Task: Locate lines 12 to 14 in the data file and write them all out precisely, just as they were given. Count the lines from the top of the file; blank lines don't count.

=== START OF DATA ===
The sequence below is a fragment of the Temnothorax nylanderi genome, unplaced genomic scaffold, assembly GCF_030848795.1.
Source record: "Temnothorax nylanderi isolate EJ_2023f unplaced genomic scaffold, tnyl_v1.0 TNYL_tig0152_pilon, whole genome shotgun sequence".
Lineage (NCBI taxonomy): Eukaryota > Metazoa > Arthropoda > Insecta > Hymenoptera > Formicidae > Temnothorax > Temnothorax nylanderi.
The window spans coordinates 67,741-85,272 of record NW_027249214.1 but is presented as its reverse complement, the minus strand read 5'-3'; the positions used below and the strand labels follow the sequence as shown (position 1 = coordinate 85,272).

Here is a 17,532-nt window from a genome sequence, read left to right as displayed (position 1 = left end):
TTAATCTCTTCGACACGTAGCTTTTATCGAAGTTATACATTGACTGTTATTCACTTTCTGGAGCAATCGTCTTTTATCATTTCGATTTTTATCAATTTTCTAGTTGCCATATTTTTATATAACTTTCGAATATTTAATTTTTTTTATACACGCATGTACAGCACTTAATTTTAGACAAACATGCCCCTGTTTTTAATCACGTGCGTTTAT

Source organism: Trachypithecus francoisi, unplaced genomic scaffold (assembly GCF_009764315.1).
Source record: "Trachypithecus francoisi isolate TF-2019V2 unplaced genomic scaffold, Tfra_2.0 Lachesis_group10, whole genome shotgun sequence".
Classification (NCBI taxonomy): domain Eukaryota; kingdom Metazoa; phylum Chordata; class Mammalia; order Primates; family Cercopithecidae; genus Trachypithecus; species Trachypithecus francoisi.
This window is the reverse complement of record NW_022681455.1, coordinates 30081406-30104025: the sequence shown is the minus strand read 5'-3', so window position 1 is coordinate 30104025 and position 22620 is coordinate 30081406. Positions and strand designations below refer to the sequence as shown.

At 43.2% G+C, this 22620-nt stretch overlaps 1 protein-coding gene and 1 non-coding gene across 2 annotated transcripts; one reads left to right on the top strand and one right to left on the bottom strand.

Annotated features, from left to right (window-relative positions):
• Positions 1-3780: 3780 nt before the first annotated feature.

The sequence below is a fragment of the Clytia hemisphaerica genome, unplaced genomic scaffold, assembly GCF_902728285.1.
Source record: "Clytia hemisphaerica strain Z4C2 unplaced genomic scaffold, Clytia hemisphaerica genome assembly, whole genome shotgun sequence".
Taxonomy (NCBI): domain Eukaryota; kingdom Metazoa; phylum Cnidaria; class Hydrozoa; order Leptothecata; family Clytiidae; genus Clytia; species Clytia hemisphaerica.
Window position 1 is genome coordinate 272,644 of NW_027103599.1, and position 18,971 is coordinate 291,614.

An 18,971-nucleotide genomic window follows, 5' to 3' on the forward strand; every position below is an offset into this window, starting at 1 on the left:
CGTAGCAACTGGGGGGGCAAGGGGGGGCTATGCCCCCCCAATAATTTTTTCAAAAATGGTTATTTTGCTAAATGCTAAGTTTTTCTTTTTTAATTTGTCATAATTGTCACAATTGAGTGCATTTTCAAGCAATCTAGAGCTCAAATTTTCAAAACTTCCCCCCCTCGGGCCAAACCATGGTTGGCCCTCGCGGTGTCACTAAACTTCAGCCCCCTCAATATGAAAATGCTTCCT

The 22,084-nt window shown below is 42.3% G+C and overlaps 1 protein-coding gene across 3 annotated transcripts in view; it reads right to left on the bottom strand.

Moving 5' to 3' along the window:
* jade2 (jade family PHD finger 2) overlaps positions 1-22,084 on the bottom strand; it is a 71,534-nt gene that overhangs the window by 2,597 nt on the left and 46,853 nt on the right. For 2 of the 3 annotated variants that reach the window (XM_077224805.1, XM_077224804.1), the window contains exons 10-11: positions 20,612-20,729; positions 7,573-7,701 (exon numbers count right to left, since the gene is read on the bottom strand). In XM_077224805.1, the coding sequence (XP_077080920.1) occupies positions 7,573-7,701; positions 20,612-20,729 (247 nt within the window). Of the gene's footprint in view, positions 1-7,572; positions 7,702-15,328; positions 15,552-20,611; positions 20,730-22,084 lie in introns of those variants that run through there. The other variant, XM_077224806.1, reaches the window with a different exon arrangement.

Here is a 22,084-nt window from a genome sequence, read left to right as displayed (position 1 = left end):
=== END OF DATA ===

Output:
Annotated features, from left to right (window-relative positions):
• Positions 1-3780: 3780 nt before the first annotated feature.

The sequence below is a fragment of the Clytia hemisphaerica genome, unplaced genomic scaffold, assembly GCF_902728285.1.